14
Jul
By Eric Schweibenz
On July 9, 2009, ALJ Robert K. Rogers, Jr. issued the public version of Order No. 23 (dated June 29, 2009) in Certain Non-Shellfish Derived Glucosamine and Products Containing Same (337-TA-668).  In the Order, ALJ Rogers (i) denied a joint motion filed by complainant Cargill, Inc. (“Cargill”) and respondent Ethical Naturals, Inc. (“ENI”) to terminate the investigation as to respondent ENI, and (ii) granted a joint motion for leave filed by Cargill and ENI to not serve the remaining respondents with certain portions of the settlement agreement between Cargill and ENI (the “Settlement Agreement”).

According to the Order, the ITC’s rules provide that “in the case of a proposed termination by settlement agreement, the parties may file statements regarding the impact of the proposed termination on the public interest, and the [ALJ] may hear argument, although no discovery may be compelled, with respect to issues relating solely to the public interest.”  In connection with their joint motion to terminate, Cargill and ENI asserted that the Settlement Agreement is consistent with the public interest.  The Commission Investigative Staff opposed the motion to terminate, arguing that the Settlement Agreement did not promote the public interest.

In the Order, ALJ Rogers determined that “[w]hile this investigation only concerns the [asserted] patent, the settlement agreement is broader.”  Specifically, according to the Order, the “agreement states that ENI will not ‘assist any Third Party to make, have made, use, import, offer to sell, or sell Non-Shellfish Glucosamine in the United States, the European Union, Canada, or Brazil.’”  Also, when “defining ‘Non-Shellfish Glucosamine,’ the licensing agreement states that the definition shall include products containing non-shellfish glucosamine, and shall mean glucosamine derived from fungal or microbial biomass or other vegetarian sources.”  Thus, because the asserted patent claims are method claims directed to a method for obtaining glucosamine from a fungal biomass, ALJ Rogers determined that the “concern arises that the foregoing provision can be construed as an attempt by Cargill to expand its monopoly to cover an unpatented product manufactured by a process other than that covered by the [asserted patent]” and that “[s]uch a result could arguably be construed as patent misuse.”  Accordingly, although ALJ Rogers determined that there is no evidence that the Settlement Agreement violates the antitrust laws, he denied Cargill and ENI’s joint motion to terminate the investigation as to ENI because he could not “find that the settlement agreement will have no harmful effect on the public health and welfare, competitive conditions in the U.S. economy, the production of like or directly competitive articles in the United States, or U.S. consumers.”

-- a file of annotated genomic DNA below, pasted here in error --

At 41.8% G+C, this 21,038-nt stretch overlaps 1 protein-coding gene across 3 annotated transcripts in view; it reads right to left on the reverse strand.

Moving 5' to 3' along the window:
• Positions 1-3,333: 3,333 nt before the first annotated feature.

Regarding Cargill/ENI’s joint motion for leave to not serve the remaining respondents with certain portions of the Settlement Agreement, both the Commission Investigative Staff and respondent Nantong Foreign Trade Medicines & Health Products Co., Ltd. (“NFT”) filed responses in opposition.  In granting the joint motion, ALJ Rogers noted that Cargill recently filed a motion to terminate the investigation as to NFT based on Cargill’s withdrawal of the complaint.  In light of NFT’s response stating that it did not oppose the withdrawal of the complaint and termination of the investigation, ALJ Rogers determined that “there is no legitimate need for NFT’s counsel to have access to the confidential settlement agreement.”
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